I’ve mentioned this because I was actually able to find some information on Colmore Bean. On November 28, 1812 Colmore Bean married Winefred Murray in the District of Columbia. In 1820, Calmore Bean is living in Northumberland, Virginia, which might account for why Tom Bean listed Virginia and Washington D. C. as his birthplace on census records. In 1840, 1850, 1860 and 1870 a Colmore Bean is living in Maryland stating that he was born about 1796 in Maryland which would make this Colmore too young to have married Winefred Murray in 1812. I will also mention this, which is probably the most important piece of evidence: 1844 Fannin County Tax records list a Colmore Bean. This would possibly mean that the Colmore Bean on Maryland census records was a relative of Colmore Bean of Fannin County. It would further be surmised that Colmore Bean in Fannin County is the same Colmore Bean that married in Washington D. C. and was living in Virginia in 1820 before migrating west.


During the trial, residents of Missouri claimed that they personally knew Col. Moore Bean (Colmore) and his three sons, John, Thomas C. and Oscar from 1836 to 1839 at which point the family moved to Fayetteville, Arkansas. Also introduced at trial was the oath of allegiance of Col. Moore Bean to the Republic of Texas. There were also affidavits from Arkansas which confirmed the existence of the Bean family.


Claims of heirship continued to swarm into Fannin County. The Galveston Daily News reported the following claim on May 25, 1888: “Whitewright, Texas, May 24-N. S. Scott, an intelligent mulatto, about 30 years old, who recently came to this city, claims to be a son of the late Colonel Tom Bean, the millionaire of Fannin County. Scott has a pretty fair education and says that Colonel Bean gave him money at different times to educate himself with. He will go to Bonham soon to put in a claim for his part of the vast estate.”


There was also a report of a Mr. Bean coming from Kentucky to lay claim to Tom Bean’s estate. He stated that he was kin to Tom Bean, although he did not know to what degree.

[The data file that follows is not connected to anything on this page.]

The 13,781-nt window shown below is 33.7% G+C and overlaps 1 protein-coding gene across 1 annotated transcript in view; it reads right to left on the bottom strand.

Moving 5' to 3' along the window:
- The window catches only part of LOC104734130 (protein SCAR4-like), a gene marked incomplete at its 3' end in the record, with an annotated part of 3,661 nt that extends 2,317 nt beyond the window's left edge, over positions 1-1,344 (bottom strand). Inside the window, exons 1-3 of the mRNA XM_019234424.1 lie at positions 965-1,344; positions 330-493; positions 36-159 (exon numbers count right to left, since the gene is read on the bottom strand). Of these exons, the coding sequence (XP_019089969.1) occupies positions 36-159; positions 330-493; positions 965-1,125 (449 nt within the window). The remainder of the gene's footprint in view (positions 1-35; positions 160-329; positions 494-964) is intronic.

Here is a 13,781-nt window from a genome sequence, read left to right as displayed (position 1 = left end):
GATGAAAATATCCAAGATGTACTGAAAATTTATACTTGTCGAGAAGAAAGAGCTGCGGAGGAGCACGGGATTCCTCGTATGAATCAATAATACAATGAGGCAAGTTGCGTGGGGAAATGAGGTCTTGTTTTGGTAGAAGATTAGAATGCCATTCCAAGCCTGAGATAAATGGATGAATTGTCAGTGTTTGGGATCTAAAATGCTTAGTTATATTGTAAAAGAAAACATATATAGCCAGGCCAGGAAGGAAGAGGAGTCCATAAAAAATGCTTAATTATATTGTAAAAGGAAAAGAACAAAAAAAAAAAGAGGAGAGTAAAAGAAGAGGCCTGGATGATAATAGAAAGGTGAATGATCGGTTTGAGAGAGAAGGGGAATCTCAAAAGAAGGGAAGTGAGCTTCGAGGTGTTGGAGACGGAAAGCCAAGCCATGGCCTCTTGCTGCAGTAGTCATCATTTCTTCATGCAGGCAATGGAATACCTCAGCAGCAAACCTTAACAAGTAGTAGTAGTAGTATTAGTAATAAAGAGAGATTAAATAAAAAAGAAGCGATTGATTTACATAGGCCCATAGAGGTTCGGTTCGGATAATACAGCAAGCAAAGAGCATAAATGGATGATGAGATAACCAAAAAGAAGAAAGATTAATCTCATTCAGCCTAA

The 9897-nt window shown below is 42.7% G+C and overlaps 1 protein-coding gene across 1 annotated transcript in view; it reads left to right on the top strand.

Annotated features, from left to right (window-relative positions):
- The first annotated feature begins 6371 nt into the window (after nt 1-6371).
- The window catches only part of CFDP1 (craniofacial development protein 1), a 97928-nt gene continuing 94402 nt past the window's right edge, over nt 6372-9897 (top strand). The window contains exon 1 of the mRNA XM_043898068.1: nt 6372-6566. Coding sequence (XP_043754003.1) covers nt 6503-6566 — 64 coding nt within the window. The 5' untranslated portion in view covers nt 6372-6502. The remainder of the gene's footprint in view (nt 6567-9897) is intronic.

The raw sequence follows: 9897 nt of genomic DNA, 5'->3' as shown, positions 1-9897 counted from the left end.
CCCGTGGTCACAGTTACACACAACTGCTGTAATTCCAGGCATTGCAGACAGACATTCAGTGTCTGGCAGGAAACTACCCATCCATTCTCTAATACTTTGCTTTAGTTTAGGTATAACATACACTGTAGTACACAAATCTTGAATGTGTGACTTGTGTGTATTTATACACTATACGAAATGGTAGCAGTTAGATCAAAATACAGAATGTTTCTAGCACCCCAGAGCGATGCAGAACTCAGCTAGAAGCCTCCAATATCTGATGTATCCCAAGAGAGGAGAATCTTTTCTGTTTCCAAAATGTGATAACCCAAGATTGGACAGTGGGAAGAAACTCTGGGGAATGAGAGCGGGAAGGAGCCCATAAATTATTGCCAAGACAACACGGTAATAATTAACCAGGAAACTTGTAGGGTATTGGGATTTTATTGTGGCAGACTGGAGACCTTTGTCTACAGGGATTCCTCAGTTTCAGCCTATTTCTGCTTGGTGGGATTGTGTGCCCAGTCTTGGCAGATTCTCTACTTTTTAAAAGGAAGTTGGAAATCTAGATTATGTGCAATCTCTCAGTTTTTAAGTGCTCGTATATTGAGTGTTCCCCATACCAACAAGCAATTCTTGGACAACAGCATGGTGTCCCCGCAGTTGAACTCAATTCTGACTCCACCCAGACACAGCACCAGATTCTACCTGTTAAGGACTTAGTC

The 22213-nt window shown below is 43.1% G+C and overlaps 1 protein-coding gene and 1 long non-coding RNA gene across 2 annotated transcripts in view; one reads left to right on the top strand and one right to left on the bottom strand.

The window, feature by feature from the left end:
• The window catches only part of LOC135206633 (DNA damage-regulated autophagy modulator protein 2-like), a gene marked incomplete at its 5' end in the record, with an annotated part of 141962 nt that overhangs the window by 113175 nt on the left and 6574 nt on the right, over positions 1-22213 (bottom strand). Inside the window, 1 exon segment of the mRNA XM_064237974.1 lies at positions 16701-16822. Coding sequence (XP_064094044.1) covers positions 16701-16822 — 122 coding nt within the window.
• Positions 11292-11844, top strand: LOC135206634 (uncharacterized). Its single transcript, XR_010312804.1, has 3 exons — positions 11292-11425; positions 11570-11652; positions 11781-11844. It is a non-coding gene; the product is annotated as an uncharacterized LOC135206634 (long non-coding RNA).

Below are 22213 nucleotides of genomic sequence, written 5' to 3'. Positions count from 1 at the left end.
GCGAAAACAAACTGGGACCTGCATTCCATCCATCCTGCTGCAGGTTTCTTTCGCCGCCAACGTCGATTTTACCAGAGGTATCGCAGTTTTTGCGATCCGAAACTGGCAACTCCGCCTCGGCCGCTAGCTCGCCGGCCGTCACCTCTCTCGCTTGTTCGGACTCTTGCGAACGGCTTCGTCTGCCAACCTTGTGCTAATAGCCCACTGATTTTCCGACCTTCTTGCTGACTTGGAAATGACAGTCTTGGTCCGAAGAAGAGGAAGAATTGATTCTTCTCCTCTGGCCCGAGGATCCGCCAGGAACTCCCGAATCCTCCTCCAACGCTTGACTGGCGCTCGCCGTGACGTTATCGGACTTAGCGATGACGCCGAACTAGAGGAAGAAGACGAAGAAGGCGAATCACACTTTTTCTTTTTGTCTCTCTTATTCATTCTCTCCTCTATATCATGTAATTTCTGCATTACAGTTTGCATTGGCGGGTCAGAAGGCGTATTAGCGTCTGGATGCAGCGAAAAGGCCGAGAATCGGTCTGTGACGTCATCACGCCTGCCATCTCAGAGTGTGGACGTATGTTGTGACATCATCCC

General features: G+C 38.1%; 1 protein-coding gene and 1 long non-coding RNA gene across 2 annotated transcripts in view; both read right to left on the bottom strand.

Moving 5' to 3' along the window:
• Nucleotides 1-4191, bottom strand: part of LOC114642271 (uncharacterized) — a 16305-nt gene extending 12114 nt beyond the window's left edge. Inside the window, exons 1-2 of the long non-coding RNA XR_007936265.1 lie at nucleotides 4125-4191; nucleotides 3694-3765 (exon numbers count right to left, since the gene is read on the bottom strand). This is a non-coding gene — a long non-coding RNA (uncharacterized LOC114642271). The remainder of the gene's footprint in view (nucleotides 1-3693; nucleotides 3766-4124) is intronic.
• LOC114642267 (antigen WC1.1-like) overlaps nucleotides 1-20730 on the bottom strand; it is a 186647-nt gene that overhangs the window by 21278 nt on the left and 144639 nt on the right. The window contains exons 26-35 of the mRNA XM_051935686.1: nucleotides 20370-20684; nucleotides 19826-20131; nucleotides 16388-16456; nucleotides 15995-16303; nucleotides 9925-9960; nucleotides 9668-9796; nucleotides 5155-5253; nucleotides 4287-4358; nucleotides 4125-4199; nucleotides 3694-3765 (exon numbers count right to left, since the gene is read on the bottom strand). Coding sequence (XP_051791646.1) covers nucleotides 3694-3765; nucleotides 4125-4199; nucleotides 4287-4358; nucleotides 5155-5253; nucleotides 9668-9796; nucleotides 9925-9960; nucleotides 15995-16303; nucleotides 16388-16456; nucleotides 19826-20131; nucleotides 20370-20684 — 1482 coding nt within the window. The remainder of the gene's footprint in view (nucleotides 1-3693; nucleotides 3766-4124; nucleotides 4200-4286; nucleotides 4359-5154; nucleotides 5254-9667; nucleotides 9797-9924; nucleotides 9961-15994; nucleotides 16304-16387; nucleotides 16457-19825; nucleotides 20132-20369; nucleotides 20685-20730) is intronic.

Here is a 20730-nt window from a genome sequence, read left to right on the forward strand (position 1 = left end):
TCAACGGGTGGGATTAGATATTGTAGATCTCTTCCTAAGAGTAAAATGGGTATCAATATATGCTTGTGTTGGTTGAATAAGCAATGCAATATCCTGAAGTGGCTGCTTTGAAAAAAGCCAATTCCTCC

On September 19th, a deed was read at the trial from John B. White and O. Dickinson to Colmore, John and Tom Bean, having been dated January 30, 1836. There was also introduced into evidence a copy of a contract made with the building committee of the Episcopal Church at Palmyra and Colmore, John and Thomas Bean. There were also letters introduced that were written from Thomas C. Bean from Fayetteville to his father, Colmore Bean at Bonham. Other letters introduced into evidence were letters from Oscar Bean at Fayetteville to Thomas C. Bean and his father Colmore. There were also letters from John Bean to Thomas and Colmore Bean of Bonham. Affidavits from citizens in Washington D. C. claim that Colmore left there in 1820.


Another strong piece of evidence entered into trial on this day was an affidavit of George W. Headley, of Headleyville, Virginia. It read “I have been in North Cumberland County, Virginia (Northumberland), all my life. I knew a Colmore Bean and his family. Bean was a carpenter. I knew two of his sons, John and Thomas; went to school with them about the year 1828. Don’t recollect Colmore Bean’s wife, but have heard the boys speak of their mother.” Remember, we have previous established Colmore Bean in Northumberland County, Virginia in 1820 after the marriage record in Washington D. C. Based on the affidavits from Washington, it appears that the Bean family moved to Virginia in 1820.


Dusty Williams is a ninth-generation Grayson County resident, author and local historian. He can be reached at: dustywilliams@live.com